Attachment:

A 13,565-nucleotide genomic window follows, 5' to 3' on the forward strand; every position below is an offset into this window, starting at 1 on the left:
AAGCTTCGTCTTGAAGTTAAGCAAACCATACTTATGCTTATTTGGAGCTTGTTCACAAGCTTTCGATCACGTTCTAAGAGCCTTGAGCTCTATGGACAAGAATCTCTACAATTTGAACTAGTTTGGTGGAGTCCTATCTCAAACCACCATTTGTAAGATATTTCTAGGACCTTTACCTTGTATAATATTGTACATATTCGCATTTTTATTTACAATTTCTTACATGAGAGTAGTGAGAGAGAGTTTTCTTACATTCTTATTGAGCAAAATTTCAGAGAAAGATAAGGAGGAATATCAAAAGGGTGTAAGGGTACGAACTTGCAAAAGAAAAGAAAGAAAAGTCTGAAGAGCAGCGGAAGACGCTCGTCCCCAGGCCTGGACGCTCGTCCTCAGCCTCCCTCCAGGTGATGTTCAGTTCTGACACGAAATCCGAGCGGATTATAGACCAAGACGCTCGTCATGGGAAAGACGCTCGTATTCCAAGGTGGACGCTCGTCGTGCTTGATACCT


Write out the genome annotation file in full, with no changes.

A 13,565-nucleotide genomic window follows, 5' to 3' on the forward strand; every position below is an offset into this window, starting at 1 on the left:
AAGCTTCGTCTTGAAGTTAAGCAAACCATACTTATGCTTATTTGGAGCTTGTTCACAAGCTTTCGATCACGTTCTAAGAGCCTTGAGCTCTATGGACAAGAATCTCTACAATTTGAACTAGTTTGGTGGAGTCCTATCTCAAACCACCATTTGTAAGATATTTCTAGGACCTTTACCTTGTATAATATTGTACATATTCGCATTTTTATTTACAATTTCTTACATGAGAGTAGTGAGAGAGAGTTTTCTTACATTCTTATTGAGCAAAATTTCAGAGAAAGATAAGGAGGAATATCAAAAGGGTGTAAGGGTACGAACTTGCAAAAGAAAAGAAAGAAAAGTCTGAAGAGCAGCGGAAGACGCTCGTCCCCAGGCCTGGACGCTCGTCCTCAGCCTCCCTCCAGGTGATGTTCAGTTCTGACACGAAATCCGAGCGGATTATAGACCAAGACGCTCGTCATGGGAAAGACGCTCGTATTCCAAGGTGGACGCTCGTCGTGCTTGATACCT